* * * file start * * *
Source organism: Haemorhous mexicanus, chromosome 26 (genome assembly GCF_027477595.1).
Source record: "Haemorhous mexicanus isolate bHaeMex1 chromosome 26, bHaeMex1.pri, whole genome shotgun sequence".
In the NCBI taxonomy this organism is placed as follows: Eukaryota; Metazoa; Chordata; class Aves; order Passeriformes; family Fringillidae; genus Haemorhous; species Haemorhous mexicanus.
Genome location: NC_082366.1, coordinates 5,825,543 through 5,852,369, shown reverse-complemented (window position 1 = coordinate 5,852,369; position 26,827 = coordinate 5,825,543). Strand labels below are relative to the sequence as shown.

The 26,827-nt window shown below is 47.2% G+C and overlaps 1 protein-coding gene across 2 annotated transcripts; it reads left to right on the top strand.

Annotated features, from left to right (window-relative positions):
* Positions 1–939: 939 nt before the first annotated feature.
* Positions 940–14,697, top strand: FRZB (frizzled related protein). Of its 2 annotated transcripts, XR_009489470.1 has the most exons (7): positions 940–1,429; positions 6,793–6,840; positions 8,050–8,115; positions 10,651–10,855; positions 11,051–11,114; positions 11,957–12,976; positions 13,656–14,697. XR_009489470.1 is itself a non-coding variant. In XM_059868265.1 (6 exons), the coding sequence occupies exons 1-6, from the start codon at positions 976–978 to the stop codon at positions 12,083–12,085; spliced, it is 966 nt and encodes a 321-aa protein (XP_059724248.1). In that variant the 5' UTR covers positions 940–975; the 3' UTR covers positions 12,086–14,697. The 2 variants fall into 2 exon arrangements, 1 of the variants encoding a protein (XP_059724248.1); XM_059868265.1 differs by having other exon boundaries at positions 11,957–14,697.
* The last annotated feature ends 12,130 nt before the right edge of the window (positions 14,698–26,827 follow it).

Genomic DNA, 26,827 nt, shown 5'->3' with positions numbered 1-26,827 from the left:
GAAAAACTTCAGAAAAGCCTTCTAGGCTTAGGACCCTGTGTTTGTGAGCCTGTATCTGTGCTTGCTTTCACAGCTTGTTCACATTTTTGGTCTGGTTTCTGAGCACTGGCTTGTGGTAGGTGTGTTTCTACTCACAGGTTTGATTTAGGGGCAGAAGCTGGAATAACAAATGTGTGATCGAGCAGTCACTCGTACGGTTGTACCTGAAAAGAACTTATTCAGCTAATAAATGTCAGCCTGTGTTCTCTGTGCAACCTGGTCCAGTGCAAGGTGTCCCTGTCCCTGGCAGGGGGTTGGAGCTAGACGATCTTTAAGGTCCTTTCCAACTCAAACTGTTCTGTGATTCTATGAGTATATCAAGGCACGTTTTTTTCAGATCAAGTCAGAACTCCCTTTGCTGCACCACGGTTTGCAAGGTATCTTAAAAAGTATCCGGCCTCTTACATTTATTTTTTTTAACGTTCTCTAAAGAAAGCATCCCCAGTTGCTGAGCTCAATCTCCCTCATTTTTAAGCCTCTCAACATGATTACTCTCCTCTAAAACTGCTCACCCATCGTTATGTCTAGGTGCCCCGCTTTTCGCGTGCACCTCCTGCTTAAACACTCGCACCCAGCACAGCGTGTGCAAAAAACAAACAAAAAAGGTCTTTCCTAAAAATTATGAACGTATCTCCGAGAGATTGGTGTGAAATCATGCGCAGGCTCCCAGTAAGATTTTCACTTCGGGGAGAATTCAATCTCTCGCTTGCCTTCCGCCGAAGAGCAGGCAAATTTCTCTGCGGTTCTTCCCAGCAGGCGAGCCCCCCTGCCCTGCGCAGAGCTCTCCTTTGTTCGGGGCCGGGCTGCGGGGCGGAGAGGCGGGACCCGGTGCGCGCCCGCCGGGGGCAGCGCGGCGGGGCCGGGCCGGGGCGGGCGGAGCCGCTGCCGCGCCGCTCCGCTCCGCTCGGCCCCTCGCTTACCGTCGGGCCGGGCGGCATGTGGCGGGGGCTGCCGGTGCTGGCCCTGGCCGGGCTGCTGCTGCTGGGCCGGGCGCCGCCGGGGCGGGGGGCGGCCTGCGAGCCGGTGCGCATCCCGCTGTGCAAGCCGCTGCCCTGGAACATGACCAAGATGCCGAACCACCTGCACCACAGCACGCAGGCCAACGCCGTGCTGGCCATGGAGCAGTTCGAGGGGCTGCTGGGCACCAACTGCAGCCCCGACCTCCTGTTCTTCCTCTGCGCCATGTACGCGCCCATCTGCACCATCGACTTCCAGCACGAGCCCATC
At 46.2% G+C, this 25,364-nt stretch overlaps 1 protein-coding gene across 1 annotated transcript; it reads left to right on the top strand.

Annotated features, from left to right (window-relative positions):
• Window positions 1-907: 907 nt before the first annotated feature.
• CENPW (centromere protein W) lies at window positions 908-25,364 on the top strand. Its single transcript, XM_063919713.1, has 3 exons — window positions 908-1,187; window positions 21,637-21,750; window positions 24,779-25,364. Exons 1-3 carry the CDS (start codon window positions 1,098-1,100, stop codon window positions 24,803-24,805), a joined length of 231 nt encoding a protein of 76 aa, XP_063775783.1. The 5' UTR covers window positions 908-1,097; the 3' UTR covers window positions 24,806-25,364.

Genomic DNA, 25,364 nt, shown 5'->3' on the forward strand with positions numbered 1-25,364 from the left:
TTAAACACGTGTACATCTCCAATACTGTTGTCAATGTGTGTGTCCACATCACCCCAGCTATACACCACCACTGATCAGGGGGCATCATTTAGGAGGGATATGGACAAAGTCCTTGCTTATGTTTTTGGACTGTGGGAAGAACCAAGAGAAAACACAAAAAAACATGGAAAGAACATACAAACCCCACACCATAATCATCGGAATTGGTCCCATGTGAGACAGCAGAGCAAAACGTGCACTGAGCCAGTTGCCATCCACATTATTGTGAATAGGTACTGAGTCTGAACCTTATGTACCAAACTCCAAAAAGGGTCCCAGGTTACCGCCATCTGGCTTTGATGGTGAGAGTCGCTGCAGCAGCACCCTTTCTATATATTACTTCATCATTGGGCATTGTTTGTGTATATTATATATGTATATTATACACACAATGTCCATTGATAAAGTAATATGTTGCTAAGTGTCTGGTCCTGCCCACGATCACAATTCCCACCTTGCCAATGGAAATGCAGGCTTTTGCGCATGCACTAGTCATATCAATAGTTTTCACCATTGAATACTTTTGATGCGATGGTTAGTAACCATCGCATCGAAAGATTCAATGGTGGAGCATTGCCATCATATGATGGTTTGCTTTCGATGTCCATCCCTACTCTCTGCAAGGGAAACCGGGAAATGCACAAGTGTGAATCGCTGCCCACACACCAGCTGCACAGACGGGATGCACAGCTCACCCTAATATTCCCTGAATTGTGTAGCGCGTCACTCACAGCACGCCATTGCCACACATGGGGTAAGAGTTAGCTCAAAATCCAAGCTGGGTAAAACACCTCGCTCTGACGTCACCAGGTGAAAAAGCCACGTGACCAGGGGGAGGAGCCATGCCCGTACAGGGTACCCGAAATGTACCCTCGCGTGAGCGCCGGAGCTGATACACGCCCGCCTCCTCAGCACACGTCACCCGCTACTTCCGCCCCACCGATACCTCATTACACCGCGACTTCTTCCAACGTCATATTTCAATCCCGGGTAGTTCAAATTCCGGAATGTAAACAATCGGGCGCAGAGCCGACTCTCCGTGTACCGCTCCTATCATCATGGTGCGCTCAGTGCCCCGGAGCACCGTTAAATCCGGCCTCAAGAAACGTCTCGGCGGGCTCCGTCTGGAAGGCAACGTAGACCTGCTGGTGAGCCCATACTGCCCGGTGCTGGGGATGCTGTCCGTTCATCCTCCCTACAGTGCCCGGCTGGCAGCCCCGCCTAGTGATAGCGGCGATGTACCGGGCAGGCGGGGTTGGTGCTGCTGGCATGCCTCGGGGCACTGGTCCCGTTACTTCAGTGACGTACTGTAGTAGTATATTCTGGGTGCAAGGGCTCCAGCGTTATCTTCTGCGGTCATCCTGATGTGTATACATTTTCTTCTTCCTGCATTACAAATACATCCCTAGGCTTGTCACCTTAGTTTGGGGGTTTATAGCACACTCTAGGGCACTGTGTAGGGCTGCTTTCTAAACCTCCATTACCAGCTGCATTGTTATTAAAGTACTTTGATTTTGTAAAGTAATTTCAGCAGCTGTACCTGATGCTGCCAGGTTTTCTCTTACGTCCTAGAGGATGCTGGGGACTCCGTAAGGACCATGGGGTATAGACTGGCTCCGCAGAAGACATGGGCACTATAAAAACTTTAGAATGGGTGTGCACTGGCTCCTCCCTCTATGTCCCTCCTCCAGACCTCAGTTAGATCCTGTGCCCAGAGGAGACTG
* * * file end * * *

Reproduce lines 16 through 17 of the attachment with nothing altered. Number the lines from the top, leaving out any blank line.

Genomic DNA, 25,364 nt, shown 5'->3' on the forward strand with positions numbered 1-25,364 from the left:
TTAAACACGTGTACATCTCCAATACTGTTGTCAATGTGTGTGTCCACATCACCCCAGCTATACACCACCACTGATCAGGGGGCATCATTTAGGAGGGATATGGACAAAGTCCTTGCTTATGTTTTTGGACTGTGGGAAGAACCAAGAGAAAACACAAAAAAACATGGAAAGAACATACAAACCCCACACCATAATCATCGGAATTGGTCCCATGTGAGACAGCAGAGCAAAACGTGCACTGAGCCAGTTGCCATCCACATTATTGTGAATAGGTACTGAGTCTGAACCTTATGTACCAAACTCCAAAAAGGGTCCCAGGTTACCGCCATCTGGCTTTGATGGTGAGAGTCGCTGCAGCAGCACCCTTTCTATATATTACTTCATCATTGGGCATTGTTTGTGTATATTATATATGTATATTATACACACAATGTCCATTGATAAAGTAATATGTTGCTAAGTGTCTGGTCCTGCCCACGATCACAATTCCCACCTTGCCAATGGAAATGCAGGCTTTTGCGCATGCACTAGTCATATCAATAGTTTTCACCATTGAATACTTTTGATGCGATGGTTAGTAACCATCGCATCGAAAGATTCAATGGTGGAGCATTGCCATCATATGATGGTTTGCTTTCGATGTCCATCCCTACTCTCTGCAAGGGAAACCGGGAAATGCACAAGTGTGAATCGCTGCCCACACACCAGCTGCACAGACGGGATGCACAGCTCACCCTAATATTCCCTGAATTGTGTAGCGCGTCACTCACAGCACGCCATTGCCACACATGGGGTAAGAGTTAGCTCAAAATCCAAGCTGGGTAAAACACCTCGCTCTGACGTCACCAGGTGAAAAAGCCACGTGACCAGGGGGAGGAGCCATGCCCGTACAGGGTACCCGAAATGTACCCTCGCGTGAGCGCCGGAGCTGATACACGCCCGCCTCCTCAGCACACGTCACCCGCTACTTCCGCCCCACCGATACCTCATTACACCGCGACTTCTTCCAACGTCATATTTCAATCCCGGGTAGTTCAAATTCCGGAATGTAAACAATCGGGCGCAGAGCCGACTCTCCGTGTACCGCTCCTATCATCATGGTGCGCTCAGTGCCCCGGAGCACCGTTAAATCCGGCCTCAAGAAACGTCTCGGCGGGCTCCGTCTGGAAGGCAACGTAGACCTGCTGGTGAGCCCATACTGCCCGGTGCTGGGGATGCTGTCCGTTCATCCTCCCTACAGTGCCCGGCTGGCAGCCCCGCCTAGTGATAGCGGCGATGTACCGGGCAGGCGGGGTTGGTGCTGCTGGCATGCCTCGGGGCACTGGTCCCGTTACTTCAGTGACGTACTGTAGTAGTATATTCTGGGTGCAAGGGCTCCAGCGTTATCTTCTGCGGTCATCCTGATGTGTATACATTTTCTTCTTCCTGCATTACAAATACATCCCTAGGCTTGTCACCTTAGTTTGGGGGTTTATAGCACACTCTAGGGCACTGTGTAGGGCTGCTTTCTAAACCTCCATTACCAGCTGCATTGTTATTAAAGTACTTTGATTTTGTAAAGTAATTTCAGCAGCTGTACCTGATGCTGCCAGGTTTTCTCTTACGTCCTAGAGGATGCTGGGGACTCCGTAAGGACCATGGGGTATAGACTGGCTCCGCAGAAGACATGGGCACTATAAAAACTTTAGAATGGGTGTGCACTGGCTCCTCCCTCTATGTCCCTCCTCCAGACCTCAGTTAGATCCTGTGCCCAGAGGAGACTG